July 2, 2014 / 6:39 PM / 5 years ago

Chrysler too slow to fix Jeep fuel-tank risk, regulators say

DETROIT (Reuters) - U.S. safety regulators are demanding an explanation for what they say is Chrysler’s slow pace in making fixes to protect rear fuel tanks in older model Jeep SUVs even though the regulators have accepted the automaker’s remedy in the case of lower-speed crashes.

A Chrysler logo is pictured at the Jacob Javits Convention Center during the New York International Auto Show in New York April 16, 2014. REUTERS/Carlo Allegri

The National Highway Traffic Safety Administration said on Wednesday that at Chrysler’s current pace it would take nearly five years to fix all of the affected Jeep Grand Cherokee and Jeep Liberty SUVs involved in a recall announced last June.

In response, NHTSA has issued a “special order” signed by its chief counsel, O. Kevin Vincent, mandating that Chrysler produce documents to explain the pace of Chrysler’s recall efforts. The documents must be presented to the NHTSA by July 16.

The affected vehicles are the Jeep Grand Cherokee for model years 1993 to 1998 and Jeep Liberty from 2002 to 2007.

In June 2013, Chrysler recalled 1.56 million Grand Cherokee and Liberty SUVs after initially resisting NHTSA’s request for the recalls.

At the time, Chrysler said placement of a trailer hitch assembly would protect occupants in the event of low- or medium-speed rear-end crashes.

Chrysler said its suppliers are working six days a week to make the trailer hitches and that customers will be notified when it is time to schedule service of their SUVs.

NHTSA has long maintained that the placement of the fuel tanks behind the rear axle has left them less protected in the event of rear-end crashes, and could cause fuel leaks and fires. At the time of last June’s recall, NHTSA had linked 51 deaths to the problem.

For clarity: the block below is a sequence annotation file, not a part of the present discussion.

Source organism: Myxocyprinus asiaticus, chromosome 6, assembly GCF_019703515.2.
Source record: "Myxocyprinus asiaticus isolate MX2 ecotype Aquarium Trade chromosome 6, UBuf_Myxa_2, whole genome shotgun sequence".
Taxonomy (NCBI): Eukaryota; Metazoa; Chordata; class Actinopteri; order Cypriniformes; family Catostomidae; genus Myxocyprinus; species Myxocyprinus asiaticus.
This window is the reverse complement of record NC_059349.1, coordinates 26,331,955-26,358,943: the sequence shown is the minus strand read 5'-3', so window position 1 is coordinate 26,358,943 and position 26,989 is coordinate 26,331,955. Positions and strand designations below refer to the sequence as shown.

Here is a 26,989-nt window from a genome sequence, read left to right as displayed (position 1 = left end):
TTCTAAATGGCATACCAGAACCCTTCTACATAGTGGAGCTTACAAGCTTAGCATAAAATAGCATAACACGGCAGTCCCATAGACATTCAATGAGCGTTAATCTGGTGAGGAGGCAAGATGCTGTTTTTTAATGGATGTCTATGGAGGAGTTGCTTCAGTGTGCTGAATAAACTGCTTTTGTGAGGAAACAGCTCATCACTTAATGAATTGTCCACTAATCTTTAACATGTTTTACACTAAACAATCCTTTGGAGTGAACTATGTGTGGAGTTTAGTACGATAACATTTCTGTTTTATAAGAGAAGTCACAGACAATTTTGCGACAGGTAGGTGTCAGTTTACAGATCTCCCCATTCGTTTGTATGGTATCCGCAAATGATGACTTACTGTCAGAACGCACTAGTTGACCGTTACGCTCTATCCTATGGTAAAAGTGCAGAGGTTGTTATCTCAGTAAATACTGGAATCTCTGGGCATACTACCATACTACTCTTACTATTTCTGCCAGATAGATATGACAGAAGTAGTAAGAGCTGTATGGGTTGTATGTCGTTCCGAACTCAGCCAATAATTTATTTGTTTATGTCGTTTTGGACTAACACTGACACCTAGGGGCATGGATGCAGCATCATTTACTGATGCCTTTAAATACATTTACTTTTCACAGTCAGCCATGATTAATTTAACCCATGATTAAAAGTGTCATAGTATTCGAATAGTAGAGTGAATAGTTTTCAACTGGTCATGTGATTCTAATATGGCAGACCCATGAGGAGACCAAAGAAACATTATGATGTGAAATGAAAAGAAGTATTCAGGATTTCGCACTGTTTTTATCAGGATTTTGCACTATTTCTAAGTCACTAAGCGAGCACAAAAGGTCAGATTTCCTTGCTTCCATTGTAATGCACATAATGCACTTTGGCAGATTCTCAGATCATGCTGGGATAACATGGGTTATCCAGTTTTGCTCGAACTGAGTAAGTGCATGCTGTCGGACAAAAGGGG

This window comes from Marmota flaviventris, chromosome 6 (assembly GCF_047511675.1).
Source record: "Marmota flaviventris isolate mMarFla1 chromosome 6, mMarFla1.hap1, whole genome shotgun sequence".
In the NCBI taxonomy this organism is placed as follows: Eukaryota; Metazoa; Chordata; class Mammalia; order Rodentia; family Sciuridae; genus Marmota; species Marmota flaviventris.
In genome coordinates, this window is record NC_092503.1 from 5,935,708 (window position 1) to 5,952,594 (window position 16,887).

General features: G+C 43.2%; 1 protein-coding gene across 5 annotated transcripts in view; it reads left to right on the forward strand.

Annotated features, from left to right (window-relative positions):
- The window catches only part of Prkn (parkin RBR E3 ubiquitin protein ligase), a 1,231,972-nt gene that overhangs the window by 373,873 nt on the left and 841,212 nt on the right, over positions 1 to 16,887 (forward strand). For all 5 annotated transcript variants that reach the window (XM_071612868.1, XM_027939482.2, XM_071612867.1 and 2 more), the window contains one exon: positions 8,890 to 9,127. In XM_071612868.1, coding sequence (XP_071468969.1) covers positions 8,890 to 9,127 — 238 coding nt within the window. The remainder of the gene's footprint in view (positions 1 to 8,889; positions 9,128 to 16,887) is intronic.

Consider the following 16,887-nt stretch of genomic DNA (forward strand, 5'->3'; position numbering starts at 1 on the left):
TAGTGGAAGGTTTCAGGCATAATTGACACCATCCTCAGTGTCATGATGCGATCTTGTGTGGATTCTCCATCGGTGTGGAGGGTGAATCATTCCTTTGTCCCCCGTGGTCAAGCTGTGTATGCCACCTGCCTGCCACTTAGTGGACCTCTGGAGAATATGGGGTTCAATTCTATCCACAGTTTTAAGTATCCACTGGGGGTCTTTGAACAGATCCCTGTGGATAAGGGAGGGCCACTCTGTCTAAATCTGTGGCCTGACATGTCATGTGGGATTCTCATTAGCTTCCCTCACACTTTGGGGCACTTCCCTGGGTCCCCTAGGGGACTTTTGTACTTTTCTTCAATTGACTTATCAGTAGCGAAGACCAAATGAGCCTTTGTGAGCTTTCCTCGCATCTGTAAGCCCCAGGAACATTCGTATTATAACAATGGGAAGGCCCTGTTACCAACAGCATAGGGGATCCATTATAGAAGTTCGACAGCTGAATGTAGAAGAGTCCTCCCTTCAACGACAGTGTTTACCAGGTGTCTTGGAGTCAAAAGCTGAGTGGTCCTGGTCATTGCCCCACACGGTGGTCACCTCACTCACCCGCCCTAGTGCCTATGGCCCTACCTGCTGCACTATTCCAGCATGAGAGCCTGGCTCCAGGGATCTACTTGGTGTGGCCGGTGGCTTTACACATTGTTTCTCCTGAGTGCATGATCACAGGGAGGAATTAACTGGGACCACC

“NHTSA took the unusual step of reconstructing real-life crashes of the affected vehicles after the company failed to provide enough evidence demonstrating the effectiveness of its remedy,” the regulator said in a statement. It added that it accepts the fix, but questions the rate at which Chrysler is applying it.

NHTSA’s testing took place from last August to January, and in mid-January it told Chrysler it accepted the trailer-hitch remedy.

While Chrysler and NHTSA agreed to make the recalls last June, Chrysler waited until Dec. 6, 2013 to pick a supplier for the trailer hitches and did not order them until late January. The first of them were produced in mid May.

In explaining the delay, Chrysler said: “To accommodate the high-volume production required for this campaign, Chrysler Group had to find and enlist multiple new supplier partners to supply volume of this part that far exceeded normal demand.”

Vincent summed up NHTSA’s concerns in the special order to Chrysler: “For many owners, a recall remedy deferred by parts availability easily becomes a defect remedy denied.”

Additional reporting by Ben Klayman; Editing by Leslie Adler; and Peter Galloway

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